The man who plans to rebuild the World Trade Centre has sketched out his plan in detail for the first time, including a proposal to build an arts, civic and memorial centre on a small part of where one of the twin towers once stood.
Larry Silverstein, the real estate developer who last July signed a 99-year lease for the World Trade Centre, will ask families of the victims to consider building a centre on part of the area the families view as hallowed ground.
Silverstein spoke to Reuters on Wednesday, a week before the agency leading the siteÂ's redevelopment releases five other competing plans.
His plan calls for a five-acre memorial where the north tower once stood, surrounded by five to six office buildings. A mass-transit station, perhaps similar to Grand Central Station, would be built across the street from the memorial, as would underground shops.
Silverstein said his teamÂ's plan will win the competition because it does the best job integrating the buildings with the mass transit system needed to bring in commuters.
The cornerstone of any plan will be the memorial to the nearly 3,000 people who died in the September 11 air attacks that destroyed the 110-story towers, civic experts agree. There has been a huge battle over how much of the 16-acre site to set aside for the memorial. Silverstein has proposed five acres -- the same size as midtown ManhattanÂ's Bryant Park.
The Lower Manhattan Development Corporation wants to subject the six plans that will be submitted to it to a thorough public review, including a 5,000-strong town hall meeting later this month. Neither Silverstein nor the city-state agency are necessarily in the driversÂ' seat because the Port Authority of New York and New Jersey owns the land.
Jointly controlled by New York Governor George Pataki and New Jersey Governor James McGreevey, the Port Authority has made it clear that the rebuilding must include enough commercial and retail space to help fund its billion-dollar budget.
That is the main obstacle facing a proposal by ex-Mayor Rudolph Giuliani to preserve the entire site as a memorial to those who died.
To rebuild the site, Silverstein will have to win a court fight with his insurers, who say they owe him $3.55 billion (2.3 billion pounds), about half of what he is seeking. The insurers claim the air attacks were one incident; Silverstein claims they were two, which means the insurers would owe him $7.1 billion.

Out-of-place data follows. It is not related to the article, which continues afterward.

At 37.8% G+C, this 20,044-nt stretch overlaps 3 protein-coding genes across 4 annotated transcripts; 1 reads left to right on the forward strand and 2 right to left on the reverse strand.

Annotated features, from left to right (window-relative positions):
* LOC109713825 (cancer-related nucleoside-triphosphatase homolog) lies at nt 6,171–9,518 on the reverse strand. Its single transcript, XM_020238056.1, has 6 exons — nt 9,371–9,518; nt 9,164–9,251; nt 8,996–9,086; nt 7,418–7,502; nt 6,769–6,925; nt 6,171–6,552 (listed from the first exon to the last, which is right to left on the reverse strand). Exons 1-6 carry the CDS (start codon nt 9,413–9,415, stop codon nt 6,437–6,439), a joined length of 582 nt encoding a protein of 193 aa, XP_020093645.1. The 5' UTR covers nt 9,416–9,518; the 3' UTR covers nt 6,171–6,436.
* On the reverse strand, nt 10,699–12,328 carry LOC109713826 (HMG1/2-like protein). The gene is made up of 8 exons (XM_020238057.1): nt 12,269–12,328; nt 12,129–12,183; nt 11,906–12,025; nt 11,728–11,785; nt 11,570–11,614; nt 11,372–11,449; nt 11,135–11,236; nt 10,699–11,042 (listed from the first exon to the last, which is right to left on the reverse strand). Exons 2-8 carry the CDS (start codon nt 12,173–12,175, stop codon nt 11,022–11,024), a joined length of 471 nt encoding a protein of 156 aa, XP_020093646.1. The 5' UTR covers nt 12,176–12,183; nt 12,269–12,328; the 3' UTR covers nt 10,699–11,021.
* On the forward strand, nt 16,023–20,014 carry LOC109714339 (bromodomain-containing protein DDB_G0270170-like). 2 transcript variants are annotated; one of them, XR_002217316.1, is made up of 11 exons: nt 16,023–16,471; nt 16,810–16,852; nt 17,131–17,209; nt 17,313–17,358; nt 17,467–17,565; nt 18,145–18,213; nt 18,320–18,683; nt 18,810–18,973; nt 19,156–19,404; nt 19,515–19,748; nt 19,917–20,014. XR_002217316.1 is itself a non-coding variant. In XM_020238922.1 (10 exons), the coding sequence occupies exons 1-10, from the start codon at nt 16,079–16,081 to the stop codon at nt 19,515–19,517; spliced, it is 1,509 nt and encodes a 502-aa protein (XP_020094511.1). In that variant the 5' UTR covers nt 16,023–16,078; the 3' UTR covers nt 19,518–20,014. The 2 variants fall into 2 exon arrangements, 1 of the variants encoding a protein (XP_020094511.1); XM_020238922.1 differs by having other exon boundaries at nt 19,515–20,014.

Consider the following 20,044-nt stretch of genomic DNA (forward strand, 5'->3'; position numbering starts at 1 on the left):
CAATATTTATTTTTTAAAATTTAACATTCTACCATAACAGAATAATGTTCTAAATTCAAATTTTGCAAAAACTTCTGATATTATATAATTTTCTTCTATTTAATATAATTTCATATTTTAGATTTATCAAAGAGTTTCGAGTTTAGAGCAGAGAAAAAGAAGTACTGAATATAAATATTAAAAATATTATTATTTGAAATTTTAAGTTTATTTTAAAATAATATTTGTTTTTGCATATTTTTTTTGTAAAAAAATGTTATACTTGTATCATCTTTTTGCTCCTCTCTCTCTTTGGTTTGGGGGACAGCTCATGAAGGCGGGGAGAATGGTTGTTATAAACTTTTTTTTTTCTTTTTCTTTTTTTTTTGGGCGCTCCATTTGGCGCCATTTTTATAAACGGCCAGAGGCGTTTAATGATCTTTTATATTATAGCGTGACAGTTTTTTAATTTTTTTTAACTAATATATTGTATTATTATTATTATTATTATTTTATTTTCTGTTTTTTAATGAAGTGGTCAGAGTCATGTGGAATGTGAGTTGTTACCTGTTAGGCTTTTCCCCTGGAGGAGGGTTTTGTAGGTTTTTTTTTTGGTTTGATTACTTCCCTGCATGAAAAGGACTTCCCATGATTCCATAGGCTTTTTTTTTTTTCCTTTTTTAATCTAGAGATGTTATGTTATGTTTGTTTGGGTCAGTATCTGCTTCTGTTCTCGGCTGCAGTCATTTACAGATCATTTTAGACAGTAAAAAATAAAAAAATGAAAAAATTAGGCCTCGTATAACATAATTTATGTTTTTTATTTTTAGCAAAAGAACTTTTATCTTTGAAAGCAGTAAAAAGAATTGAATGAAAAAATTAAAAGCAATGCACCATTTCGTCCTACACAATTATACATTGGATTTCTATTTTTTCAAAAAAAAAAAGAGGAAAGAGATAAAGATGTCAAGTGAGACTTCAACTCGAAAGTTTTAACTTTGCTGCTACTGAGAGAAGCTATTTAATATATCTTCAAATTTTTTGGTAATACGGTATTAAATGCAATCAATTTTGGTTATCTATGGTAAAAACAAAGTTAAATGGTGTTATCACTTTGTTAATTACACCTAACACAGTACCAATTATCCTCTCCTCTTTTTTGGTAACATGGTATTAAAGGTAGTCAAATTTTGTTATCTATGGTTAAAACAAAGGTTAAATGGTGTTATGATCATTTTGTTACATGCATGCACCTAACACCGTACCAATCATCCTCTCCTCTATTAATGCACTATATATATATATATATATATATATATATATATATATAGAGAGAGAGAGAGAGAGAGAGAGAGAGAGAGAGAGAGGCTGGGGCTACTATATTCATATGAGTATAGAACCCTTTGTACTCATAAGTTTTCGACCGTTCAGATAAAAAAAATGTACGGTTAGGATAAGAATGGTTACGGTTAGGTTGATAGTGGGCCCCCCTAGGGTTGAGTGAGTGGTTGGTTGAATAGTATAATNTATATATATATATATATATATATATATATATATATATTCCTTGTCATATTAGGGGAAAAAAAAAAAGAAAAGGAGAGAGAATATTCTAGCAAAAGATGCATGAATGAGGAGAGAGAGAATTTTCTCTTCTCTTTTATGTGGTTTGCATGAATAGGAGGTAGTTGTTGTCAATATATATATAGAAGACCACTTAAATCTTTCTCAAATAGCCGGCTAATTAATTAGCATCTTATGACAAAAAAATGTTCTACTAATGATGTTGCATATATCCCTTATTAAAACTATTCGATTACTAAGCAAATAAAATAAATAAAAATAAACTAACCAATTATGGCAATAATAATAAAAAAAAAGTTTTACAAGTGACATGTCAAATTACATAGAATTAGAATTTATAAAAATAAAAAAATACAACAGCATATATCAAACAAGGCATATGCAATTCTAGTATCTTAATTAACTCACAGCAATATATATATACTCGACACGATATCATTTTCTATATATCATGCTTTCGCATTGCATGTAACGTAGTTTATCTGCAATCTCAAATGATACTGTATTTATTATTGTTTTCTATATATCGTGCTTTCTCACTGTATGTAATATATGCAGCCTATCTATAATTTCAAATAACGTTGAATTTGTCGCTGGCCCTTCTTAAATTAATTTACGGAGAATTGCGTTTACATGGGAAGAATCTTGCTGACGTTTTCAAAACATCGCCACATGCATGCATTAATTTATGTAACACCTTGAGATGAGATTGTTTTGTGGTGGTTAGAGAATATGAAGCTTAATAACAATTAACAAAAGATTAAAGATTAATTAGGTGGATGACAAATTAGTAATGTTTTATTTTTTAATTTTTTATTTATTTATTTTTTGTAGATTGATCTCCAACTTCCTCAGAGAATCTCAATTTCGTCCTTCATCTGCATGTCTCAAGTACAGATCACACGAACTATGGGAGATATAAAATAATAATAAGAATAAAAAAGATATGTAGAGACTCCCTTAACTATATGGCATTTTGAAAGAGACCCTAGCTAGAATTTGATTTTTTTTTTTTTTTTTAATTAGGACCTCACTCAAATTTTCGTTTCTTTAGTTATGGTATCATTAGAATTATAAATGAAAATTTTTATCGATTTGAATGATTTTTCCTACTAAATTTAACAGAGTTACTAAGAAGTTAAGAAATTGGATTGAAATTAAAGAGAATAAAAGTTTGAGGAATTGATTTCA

Noting the remains of some 2,000 people have never been found, Silverstein, who has met with family members, said: 'ItÂ's a horror, an absolute horror, and none of us can contemplate how horrible it is.'
Silverstein -- who spent $3.2 billion to lease the World Trade Centre -- proposed setting a square memorial on the west side of the site, bordering West Street. That roadway will be submerged, a project whose cost has been estimated at $2 billion.
Five to six office towers would be built around the memorial, creating a framework. The mass transit station would be located just east of a reopened Greenwich Street, a north-south thoroughfare. Retail space would also be east of Greenwich Street, and would be located underground, partly to avoid clashing with the memorial.
The real estate developer, who estimated it will take seven years to rebuild the site at a cost of $7 billion, vowed nothing commercial would be built where either tower stood.
Instead, the north towerÂ's footprint would become part of the memorial. An art, civic and memorial Centre would be built over a small portion of where the south tower stood.
All the office towers would be about the same height as the buildings that now exist in downtown Manhattan; there is little sentiment for rebuilding the 110-story twin towers, mainly because office towers that are higher than 65-stories or so now are seen as impossible to evacuate.
'I think itÂ's going to take awhile for people to recognise that similar tragedies, God forbid, will not recur,' Silverstein said.